© 1997 Karen Selick
Anti-Smoking Lobby Has Its Own Addiction
An edited version of this article first appeared in the January, 1997 issue of Canadian Lawyer.  If you wish to reproduce this article, click here for copyright info.


 Anti-Smoking Lobby Has Its Own Addiction

I think smoking is one of the dumbest things a person can do.  It’s bad for your health and it’s a waste of money.  I don’t allow it in my home or my office, and I am forever trying to persuade friends and acquaintances to quit.

But, dumb as it is, there are things that are dumber still—for example, trying to use the coercive power of government to protect people from their own stupidity.  The anti-smoking lobby, always so busy complaining that cigarettes are addictive, might better spend its time examining its own addiction to the almighty state.

It’s hard to believe that with the fiascoes of Prohibition and the war on drugs to learn from, some people are still pushing for new vice laws.  It makes you wonder what forces are really behind this movement.  One group that would obviously benefit from another caper of this kind is organized crime.  Every new black market is just another source of profit to these guys.  It wouldn’t surprise me at all to learn that crime syndicates have been surreptitiously funnelling money into promoting the step-by-step outlawing of tobacco.

Despite all the ink spilled over Toronto’s and Vancouver’s recent attempts to ban smoking in bars and restaurants, it has been almost impossible to find a commentator who has correctly identified the nature of the controversy.  This is not a battle between  "smokers’ rights" and "non-smokers’ rights."  This is a question of restaurant owners’ property rights. 

There’s a clear distinction between public property like city hall, which is owned by the government, and private property like your house, which is owned by you.  Most people accept that the city government  has the right to control whether or not visitors smoke in city hall, and you have the right to control whether or not visitors smoke in your house.  But lately, it seems, people have developed a notion that private property like a bar or restaurant suddenly falls into a brand new third category merely because the owner chooses to open it up for all and sundry to enter.  They confuse the two meanings of the adjective "public": owned by  the people versus open to  the people.  Suddenly, they think government has the right to decide whether or not visitors smoke on private property.

Since non-smokers don’t own the air inside restaurants, they can’t claim any "right" to a smoke-free environment.  All they can do is look for someone willing to provide restaurant space that meets their smoke-free specifications.  If they are prepared to pay enough to compensate the restaurateur for the loss of smokers’ patronage, they’ll probably be able to find someone willing to accommodate them.  However, legislating their way to smoke-free dining is giving themselves this privilege without paying for it.  Put bluntly, it’s stealing.  It’s a partial confiscation of the restaurateur’s property.

It’ll be fun to see what happens when the tobacco fascists run headlong into the human rights fascists.  The recent Imperial Oil case informed us that alcohol addiction is a disability, and you can’t discriminate against the disabled.  The tobacco fascists can hardly object when smokers claim to be disabled too—after all, they’re always telling us smoking is addictive.  So what’s the justification for discriminating against tobacco addicts in restaurants?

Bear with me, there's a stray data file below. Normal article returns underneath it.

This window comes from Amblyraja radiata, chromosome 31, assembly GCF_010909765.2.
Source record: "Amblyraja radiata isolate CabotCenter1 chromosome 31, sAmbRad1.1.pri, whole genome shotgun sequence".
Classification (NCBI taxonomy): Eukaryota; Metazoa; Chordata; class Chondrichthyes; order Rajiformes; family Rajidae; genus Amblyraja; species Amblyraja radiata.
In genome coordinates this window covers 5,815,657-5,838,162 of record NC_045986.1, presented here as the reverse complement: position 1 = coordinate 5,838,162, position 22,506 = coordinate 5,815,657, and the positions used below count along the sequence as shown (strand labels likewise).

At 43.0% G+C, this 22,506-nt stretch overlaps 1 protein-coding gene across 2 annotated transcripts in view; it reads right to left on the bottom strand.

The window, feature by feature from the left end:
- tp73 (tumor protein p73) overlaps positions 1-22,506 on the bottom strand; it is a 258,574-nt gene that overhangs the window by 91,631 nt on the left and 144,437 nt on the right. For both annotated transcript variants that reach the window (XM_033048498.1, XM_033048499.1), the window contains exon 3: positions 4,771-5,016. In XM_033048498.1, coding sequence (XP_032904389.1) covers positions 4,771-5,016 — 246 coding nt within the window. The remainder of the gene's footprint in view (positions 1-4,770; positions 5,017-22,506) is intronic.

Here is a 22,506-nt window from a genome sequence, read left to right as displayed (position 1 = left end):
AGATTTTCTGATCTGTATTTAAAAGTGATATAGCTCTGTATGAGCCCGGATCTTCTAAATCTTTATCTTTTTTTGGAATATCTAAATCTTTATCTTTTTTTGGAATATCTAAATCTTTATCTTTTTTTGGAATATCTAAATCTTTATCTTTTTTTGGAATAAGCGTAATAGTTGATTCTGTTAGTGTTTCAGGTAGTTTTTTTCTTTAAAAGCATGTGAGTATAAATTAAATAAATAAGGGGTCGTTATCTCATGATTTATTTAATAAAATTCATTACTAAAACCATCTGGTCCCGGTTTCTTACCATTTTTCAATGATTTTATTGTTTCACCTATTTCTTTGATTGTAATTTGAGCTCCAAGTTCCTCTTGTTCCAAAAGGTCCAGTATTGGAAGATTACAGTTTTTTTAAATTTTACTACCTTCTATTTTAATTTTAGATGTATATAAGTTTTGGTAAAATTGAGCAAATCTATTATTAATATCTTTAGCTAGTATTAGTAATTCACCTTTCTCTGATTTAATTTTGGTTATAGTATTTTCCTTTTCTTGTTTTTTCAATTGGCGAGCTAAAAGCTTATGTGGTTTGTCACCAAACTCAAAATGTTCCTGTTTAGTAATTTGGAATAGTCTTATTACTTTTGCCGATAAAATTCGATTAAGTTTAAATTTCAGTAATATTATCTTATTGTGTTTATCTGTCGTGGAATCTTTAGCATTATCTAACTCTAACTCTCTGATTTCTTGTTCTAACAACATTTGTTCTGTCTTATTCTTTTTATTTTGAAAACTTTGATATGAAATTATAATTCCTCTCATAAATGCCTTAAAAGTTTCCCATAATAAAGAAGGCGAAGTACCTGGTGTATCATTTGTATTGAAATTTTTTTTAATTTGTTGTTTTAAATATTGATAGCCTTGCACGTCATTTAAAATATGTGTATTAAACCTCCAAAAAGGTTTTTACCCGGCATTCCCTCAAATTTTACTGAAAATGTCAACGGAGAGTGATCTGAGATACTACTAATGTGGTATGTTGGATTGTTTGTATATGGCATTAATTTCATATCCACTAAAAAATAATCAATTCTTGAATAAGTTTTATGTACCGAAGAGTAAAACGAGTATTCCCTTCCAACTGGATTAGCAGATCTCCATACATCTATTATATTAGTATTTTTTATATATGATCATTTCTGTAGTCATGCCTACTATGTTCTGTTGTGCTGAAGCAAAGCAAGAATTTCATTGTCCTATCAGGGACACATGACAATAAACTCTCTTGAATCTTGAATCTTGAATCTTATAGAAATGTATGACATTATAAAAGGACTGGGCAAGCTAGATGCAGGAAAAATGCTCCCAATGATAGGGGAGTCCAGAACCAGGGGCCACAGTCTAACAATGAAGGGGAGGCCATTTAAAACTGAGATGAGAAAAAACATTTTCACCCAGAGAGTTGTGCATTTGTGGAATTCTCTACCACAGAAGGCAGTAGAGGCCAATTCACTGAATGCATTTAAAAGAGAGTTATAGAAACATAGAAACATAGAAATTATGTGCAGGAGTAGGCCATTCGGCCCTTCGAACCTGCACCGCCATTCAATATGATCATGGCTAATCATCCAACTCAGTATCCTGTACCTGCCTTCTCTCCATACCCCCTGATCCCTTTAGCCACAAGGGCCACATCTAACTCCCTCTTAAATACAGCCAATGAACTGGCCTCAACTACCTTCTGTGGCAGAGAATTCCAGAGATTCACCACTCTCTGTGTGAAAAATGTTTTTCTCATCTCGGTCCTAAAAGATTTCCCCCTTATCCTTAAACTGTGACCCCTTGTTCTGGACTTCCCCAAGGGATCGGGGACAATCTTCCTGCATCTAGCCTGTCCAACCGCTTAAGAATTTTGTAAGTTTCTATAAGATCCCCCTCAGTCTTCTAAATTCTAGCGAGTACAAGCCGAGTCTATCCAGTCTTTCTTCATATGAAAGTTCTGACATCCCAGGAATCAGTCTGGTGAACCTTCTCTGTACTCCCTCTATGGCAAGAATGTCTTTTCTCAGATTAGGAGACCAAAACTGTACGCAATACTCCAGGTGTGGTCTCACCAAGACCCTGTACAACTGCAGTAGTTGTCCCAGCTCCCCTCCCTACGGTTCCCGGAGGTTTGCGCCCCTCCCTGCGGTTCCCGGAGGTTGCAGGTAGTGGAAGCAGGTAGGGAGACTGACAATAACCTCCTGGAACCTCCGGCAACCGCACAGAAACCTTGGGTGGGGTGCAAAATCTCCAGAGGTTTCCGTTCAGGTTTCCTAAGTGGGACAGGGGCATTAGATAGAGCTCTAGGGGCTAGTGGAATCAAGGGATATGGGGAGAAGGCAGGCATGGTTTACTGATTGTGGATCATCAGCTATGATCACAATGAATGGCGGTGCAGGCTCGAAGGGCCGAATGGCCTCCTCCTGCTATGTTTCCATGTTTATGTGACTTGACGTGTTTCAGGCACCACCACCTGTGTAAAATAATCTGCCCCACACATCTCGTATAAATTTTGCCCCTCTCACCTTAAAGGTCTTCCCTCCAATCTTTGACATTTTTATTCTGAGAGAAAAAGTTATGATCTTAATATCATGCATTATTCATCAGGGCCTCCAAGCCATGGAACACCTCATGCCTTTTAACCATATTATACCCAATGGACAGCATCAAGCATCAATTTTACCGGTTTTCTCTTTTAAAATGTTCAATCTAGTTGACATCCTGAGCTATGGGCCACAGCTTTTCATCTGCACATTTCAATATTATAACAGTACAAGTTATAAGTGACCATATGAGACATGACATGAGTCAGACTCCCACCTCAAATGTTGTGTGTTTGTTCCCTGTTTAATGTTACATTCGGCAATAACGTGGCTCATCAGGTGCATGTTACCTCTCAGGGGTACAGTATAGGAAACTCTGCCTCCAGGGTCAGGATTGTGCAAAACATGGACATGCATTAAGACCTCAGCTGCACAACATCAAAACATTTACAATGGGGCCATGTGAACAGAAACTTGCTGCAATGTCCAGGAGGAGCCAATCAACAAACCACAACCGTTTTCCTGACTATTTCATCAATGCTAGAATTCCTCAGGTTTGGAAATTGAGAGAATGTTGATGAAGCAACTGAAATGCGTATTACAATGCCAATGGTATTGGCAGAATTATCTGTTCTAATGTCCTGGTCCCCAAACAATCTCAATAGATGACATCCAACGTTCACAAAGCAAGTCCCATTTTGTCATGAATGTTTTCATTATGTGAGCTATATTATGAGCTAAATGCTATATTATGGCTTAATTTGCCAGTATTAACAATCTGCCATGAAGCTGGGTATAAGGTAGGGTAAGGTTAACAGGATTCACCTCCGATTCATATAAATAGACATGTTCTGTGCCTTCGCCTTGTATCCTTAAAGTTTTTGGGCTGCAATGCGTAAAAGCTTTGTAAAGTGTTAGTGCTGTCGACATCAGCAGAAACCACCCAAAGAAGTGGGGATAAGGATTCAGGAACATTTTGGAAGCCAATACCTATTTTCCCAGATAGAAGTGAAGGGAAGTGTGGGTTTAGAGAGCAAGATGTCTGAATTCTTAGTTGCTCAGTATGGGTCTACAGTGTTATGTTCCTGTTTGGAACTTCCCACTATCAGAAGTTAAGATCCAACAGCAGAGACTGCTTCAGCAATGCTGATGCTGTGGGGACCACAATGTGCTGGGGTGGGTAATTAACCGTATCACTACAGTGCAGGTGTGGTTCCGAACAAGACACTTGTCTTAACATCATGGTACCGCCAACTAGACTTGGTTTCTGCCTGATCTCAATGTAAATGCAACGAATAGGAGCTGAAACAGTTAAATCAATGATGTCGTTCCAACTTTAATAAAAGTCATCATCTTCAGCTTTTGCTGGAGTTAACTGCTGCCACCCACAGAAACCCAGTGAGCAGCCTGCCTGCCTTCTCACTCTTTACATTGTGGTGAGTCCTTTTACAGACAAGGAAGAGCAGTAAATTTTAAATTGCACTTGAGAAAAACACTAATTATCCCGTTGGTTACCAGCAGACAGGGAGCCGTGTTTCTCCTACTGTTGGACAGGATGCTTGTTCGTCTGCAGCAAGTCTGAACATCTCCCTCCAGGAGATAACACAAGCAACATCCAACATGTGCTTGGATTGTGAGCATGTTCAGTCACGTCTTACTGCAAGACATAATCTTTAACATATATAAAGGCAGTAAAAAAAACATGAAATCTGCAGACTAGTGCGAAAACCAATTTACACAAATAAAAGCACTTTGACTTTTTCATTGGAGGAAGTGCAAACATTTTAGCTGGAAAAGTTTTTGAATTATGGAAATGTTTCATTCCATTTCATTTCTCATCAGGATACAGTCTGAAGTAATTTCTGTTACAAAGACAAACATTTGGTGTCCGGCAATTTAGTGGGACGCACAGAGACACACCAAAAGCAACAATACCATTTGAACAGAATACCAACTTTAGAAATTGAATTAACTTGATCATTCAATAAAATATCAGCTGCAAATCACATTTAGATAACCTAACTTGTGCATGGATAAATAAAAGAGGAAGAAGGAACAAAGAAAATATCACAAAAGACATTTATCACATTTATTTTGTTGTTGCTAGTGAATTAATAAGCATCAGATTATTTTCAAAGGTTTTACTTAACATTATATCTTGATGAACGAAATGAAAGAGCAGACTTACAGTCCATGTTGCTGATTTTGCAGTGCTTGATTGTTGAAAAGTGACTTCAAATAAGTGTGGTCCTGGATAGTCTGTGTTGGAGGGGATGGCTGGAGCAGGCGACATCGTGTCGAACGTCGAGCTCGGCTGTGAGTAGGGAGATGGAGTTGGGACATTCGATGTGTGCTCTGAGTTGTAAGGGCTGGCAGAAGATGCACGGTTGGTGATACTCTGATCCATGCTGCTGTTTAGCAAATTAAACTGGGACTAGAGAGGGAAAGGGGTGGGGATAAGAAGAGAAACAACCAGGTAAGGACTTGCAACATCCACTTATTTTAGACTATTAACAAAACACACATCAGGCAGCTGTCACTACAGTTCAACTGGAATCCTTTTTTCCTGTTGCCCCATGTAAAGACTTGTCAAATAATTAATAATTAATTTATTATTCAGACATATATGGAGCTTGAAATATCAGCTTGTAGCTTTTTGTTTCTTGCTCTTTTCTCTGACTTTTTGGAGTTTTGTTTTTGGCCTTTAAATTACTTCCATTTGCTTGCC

Okay, we’ll grant them the argument that smokers would not be turfed out merely because of their addiction, but only if they attempted to exercise their vice in the restaurant.  But there’s that mysterious little section 3 in Ontario’s Human Rights Code.  It says, "Every person having legal capacity has a right to contract on equal terms without discrimination because of…handicap."  I always used to wonder what this section could possibly mean, but if it means anything at all, it surely must mean that smokers are equally entitled with non-smokers to contract with restaurateurs regarding the use of the air in restaurants.  How can the tobacco fascists justify denying them this equal opportunity?

Strangely, the human rights fascists have been silent on this issue.  They have not rushed to the defence of this persecuted minority.  Like the tobacco fascists, the human rights fascists are addicted to the state.  Ordinarily, they spend their time using their government-granted powers to bully landlords, employers and other businesses out of their freedom of contract and property rights.  Heaven forbid they should find themselves opposing the government on something, or supporting the freedom of business people to make contracts about the use of their private property.

Tobacco fascists try to justify their activities by claiming they are protecting non-smokers from the medical expenses incurred by smokers.  There are simpler ways of doing this.  Smokers could be charged a premium for their health insurance, or denied coverage altogether for diseases such as lung cancer.  Maybe the extra medical expenses would encourage them to cut back on their smoking.  Tobacco fascists are always telling us that extra taxes on cigarettes would do the trick.

Are they now going to say smokers are too dumb to think that far ahead or make the connection?  Well, it takes one to know one.  Tobacco fascists are too dumb to visualize the crime, corruption and waste their war on tobacco will cause.

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June 15, 2000